Remembering Michael Harrington, A Heroic Democratic Socialist Leader

The vision of the socialist organizer, who died on this day in 1989, remains inspiring.

Maurice Isserman July 31, 2015

(Syd Harris)

In a life­time of polit­i­cal engage­ment, Michael Har­ring­ton must have giv­en ten thou­sand speech­es, and of those, prob­a­bly a thou­sand in New York City, where he had made his home since his arrival in 1949, age 21. He gave his final speech in the city 40 years lat­er, in May 1989. Suf­fer­ing from the can­cer of the esoph­a­gus that would end his life in less than three months, he spoke that day to reporters and edi­tors from the city’s union press. 

As a public intellectual and a moral tribune, in the 1970s and 1980s, Harrington had few equals on the left, or indeed across the political spectrum. Harrington, Senator Ted Kennedy would write, “has made more Americans more uncomfortable for more good reasons than any other person I know.”

Dinah Lev­en­thal, a 22-year-old activist, was in atten­dance. She was about to take on the job of youth orga­niz­er for Demo­c­ra­t­ic Social­ists of Amer­i­ca (DSA), the social­ist group that Har­ring­ton helped found and led, and wel­comed the chance to speak with him for a few min­utes after­ward. Mike rem­i­nisced about his own days as a young social­ist orga­niz­er in the 1950s. He said,” she recalled, that he had felt an incred­i­ble degree of free­dom and learned so much in those years”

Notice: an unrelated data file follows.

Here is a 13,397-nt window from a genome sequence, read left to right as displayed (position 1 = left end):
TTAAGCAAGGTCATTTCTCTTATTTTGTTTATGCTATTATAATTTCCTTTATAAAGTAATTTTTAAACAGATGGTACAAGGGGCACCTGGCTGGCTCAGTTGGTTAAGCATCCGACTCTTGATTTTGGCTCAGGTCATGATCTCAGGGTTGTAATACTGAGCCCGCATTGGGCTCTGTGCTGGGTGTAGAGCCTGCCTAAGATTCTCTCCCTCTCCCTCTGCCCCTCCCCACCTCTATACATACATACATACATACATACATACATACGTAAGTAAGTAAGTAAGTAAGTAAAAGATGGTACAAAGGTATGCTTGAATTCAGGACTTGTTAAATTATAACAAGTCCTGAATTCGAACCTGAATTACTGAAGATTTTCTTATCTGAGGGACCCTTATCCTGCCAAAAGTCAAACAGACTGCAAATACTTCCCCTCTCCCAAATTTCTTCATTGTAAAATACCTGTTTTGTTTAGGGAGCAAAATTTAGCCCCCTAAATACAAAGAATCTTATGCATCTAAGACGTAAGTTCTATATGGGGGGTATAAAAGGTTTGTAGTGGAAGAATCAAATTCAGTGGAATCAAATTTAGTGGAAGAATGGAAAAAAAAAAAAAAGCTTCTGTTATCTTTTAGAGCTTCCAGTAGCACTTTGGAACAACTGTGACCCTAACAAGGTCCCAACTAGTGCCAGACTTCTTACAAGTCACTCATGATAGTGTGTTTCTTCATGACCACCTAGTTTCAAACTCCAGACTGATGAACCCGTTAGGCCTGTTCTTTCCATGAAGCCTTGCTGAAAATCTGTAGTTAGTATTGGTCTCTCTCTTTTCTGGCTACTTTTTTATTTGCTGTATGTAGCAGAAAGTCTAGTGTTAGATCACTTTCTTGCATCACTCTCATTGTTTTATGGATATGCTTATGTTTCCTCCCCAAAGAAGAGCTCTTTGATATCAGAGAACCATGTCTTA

He said I should make the most of it, being an orga­niz­er and trav­el­ing around, get­ting to see the coun­try and get­ting to know what the coun­try was all about. He real­ly loved this coun­try, and thought that you had to love the coun­try to be a rad­i­cal, to be a social­ist, and to want to change it.

Over the years, Mike met and worked with many impor­tant and famous peo­ple, includ­ing Dr. Mar­tin Luther King, Unit­ed Auto Work­er pres­i­dent Wal­ter Reuther, Ms. Mag­a­zine founder Glo­ria Steinem, U.S. sen­a­tor and pres­i­den­tial can­di­date Robert Kennedy, and Prime Min­is­ter Olof Palme, leader of Sweden’s rul­ing Social­ist Par­ty, to name but a few. The pub­li­ca­tion in 1962 of his land­mark study of pover­ty, The Oth­er Amer­i­ca, helped spark the John­son administration’s War on Pover­ty. He had anoth­er best-sell­er in 1972 with the unlike­ly title of Social­ism, which sold over 100,000 copies in paper­back and influ­enced many read­ers with its argu­ment that the real Karl Marx” was a rad­i­cal demo­c­rat, not a would-be dic­ta­tor. His last book, Social­ism: Past and Future, came out short­ly before his death. He was an edi­tor of Dis­sent, a com­men­ta­tor on Nation­al Pub­lic Radio, a fre­quent con­trib­u­tor to lead­ing opin­ion mag­a­zines like the Nation and the New Repub­lic. As a pub­lic intel­lec­tu­al and a moral tri­bune, in the 1970s and 1980s, he had few equals on the left, or indeed across the polit­i­cal spec­trum. Har­ring­ton, Sen­a­tor Ted Kennedy would write, has made more Amer­i­cans more uncom­fort­able for more good rea­sons than any oth­er per­son I know.”

Per­haps Mike’s great­est polit­i­cal impact was on sev­er­al gen­er­a­tions of young rad­i­cals com­ing of age between the 1950s and the 1980s. He spoke before all kinds of audi­ences, in church­es and union halls, and won applause from lis­ten­ers who had prob­a­bly nev­er heard a social­ist before. But he was most in his ele­ment when speak­ing on col­lege and uni­ver­si­ty cam­pus­es. He liked young peo­ple; he knew how they thought; he could reach and inspire them. He was, he liked to joke as the decades turned and his hair grew gray­er and then white, the nation’s old­est young social­ist” and a clos­et youth.”